Unable to define 2020 in a single word, Oxford released a list of 16 words it believes to be definitive "of an unprecedented year". The words include bushfire, impeachment, acquittal, coronavirus, Covid-19, lockdown, social distancing, reopening, black lives matter, cancel culture, BIPOC, mail-in, Belarusian, moonshot, superspreader and net-zero. Lexicographers picked these words from a corpus of over 11 billion words.
"The English language, like all of us, has had to adapt rapidly and repeatedly this year. Given the phenomenal breadth of language change and development during 2020, Oxford Languages concluded that this is a year which cannot be neatly accommodated in one single word," said the report.
Most innovation in the English language this year happened as a result of the COVID-19 pandemic. Coronavirus, a word since the 1960s but limited to medical circles, was the most used word in March which then gave way to COVID-19. Epidemic gave way to a pandemic and new –demics such as infodemic, plandemic and twindemic were coined. Terminologies related to means of controlling the pandemic such as social distancing, lockdown, quarantine, sanitization, mask etc. has also seen a remarkable increase in popularity. Likewise, there is a surge in words which question the efficacy of such practices such as hygiene theatre, anti-masker, anti-vaxxer, mask shaming, etc.
The shift to working from home enabled by accelerated development of connectivity and communication technology in view of COVID-19 is another definitive feature of this year. The report notes that words related to the same such as unmute, remote working, zoombombing etc have seen a surge along the year.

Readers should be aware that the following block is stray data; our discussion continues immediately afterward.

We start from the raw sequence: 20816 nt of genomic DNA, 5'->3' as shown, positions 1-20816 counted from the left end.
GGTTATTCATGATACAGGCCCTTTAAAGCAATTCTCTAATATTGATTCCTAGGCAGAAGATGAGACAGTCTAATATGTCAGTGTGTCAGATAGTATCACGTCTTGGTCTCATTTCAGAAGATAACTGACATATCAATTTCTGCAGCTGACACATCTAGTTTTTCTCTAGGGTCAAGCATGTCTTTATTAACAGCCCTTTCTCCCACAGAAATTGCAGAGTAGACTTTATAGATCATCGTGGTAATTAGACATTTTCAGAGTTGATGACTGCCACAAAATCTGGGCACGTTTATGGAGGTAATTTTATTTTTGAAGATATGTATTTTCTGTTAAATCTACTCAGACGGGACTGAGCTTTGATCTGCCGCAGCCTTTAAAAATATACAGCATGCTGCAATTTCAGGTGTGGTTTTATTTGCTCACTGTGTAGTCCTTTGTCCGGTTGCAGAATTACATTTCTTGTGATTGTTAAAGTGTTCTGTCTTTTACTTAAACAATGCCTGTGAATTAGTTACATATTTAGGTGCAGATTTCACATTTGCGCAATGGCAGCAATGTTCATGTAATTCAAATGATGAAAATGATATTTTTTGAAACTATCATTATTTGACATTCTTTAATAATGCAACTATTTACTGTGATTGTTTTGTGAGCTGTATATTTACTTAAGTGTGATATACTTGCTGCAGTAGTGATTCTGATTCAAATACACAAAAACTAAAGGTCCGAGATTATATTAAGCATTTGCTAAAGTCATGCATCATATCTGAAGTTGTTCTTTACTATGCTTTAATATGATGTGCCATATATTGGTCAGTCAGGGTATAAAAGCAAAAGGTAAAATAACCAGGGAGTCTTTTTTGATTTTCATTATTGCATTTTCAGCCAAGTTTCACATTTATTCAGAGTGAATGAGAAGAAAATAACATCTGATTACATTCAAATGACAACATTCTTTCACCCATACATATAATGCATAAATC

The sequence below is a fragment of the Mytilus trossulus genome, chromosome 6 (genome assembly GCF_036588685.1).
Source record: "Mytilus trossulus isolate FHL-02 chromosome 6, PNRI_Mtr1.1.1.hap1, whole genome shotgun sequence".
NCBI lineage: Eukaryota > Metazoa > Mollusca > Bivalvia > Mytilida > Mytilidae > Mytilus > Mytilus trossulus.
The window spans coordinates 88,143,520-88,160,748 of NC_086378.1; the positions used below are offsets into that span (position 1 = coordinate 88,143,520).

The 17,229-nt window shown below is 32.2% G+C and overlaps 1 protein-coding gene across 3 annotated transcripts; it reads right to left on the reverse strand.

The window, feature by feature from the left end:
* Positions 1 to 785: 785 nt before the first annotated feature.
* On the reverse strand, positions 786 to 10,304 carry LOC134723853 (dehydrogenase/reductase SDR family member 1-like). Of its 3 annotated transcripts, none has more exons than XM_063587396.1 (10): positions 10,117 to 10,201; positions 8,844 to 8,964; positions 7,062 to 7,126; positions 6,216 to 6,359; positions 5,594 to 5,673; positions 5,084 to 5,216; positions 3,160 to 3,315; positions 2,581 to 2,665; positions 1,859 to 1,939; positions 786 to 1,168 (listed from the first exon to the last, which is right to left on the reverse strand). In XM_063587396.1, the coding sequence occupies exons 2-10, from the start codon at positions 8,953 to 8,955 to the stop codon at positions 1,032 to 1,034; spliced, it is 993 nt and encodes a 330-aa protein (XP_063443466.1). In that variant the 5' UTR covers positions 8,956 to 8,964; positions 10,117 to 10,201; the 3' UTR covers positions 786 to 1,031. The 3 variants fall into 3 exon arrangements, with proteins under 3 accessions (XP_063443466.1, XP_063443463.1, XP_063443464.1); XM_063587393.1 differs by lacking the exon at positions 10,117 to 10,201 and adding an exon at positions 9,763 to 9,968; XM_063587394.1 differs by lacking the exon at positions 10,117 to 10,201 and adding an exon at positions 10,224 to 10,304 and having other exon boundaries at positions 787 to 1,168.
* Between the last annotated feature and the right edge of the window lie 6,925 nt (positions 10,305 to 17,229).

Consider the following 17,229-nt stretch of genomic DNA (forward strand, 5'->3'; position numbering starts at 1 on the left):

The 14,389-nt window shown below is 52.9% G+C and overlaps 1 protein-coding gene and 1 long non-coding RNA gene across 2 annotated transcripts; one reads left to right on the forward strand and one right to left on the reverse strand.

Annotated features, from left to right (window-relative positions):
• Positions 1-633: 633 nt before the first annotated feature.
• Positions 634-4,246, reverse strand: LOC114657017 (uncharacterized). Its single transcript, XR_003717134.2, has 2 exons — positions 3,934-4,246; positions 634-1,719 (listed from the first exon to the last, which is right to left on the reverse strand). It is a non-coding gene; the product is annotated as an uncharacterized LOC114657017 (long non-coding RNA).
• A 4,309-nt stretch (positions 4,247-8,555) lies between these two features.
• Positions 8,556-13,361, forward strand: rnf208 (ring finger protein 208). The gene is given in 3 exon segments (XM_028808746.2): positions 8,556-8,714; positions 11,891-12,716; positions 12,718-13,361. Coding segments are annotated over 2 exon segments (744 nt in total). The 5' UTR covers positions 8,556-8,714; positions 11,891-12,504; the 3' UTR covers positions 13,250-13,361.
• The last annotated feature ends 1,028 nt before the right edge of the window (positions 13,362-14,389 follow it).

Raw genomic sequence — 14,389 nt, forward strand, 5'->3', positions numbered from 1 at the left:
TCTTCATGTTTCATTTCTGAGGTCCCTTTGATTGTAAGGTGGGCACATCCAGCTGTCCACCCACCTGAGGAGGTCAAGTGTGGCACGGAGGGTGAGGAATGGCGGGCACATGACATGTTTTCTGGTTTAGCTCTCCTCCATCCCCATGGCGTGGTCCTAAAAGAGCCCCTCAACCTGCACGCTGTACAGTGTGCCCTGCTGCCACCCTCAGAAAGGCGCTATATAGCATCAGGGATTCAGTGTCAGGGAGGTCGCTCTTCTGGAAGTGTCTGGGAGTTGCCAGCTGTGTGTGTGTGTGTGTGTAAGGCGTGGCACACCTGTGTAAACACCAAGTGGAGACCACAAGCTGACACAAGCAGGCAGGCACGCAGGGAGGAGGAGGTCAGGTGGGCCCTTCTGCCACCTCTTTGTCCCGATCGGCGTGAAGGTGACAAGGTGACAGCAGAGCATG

While the US presidential story increased popularity of the words impeachment and acquittal, rising environmental concern in the public discourse is evident from the increased use of words like net-zero and bushfire.
A few words from the list takes root in the Black Lives Matter movement that occurred this year despite the global pandemic following the murder of George Floyd, Breonna Taylor and other black Americans. Systematic racism has made into the public vocabulary 1623% times more than in 2019. Another word which grew during the movement is BIPOC, an abbreviation of black, indigenous, and other people of colour. Likewise, defund, allyship, and decolonizing has been increasing in use.
Every year, Oxford identifies a "Word of the year" to reflect the preoccupations and mood of that particular year. In 2019, it chose climate emergency, toxic for 2018, youthquake for 2017 and post-truth for the year 2016.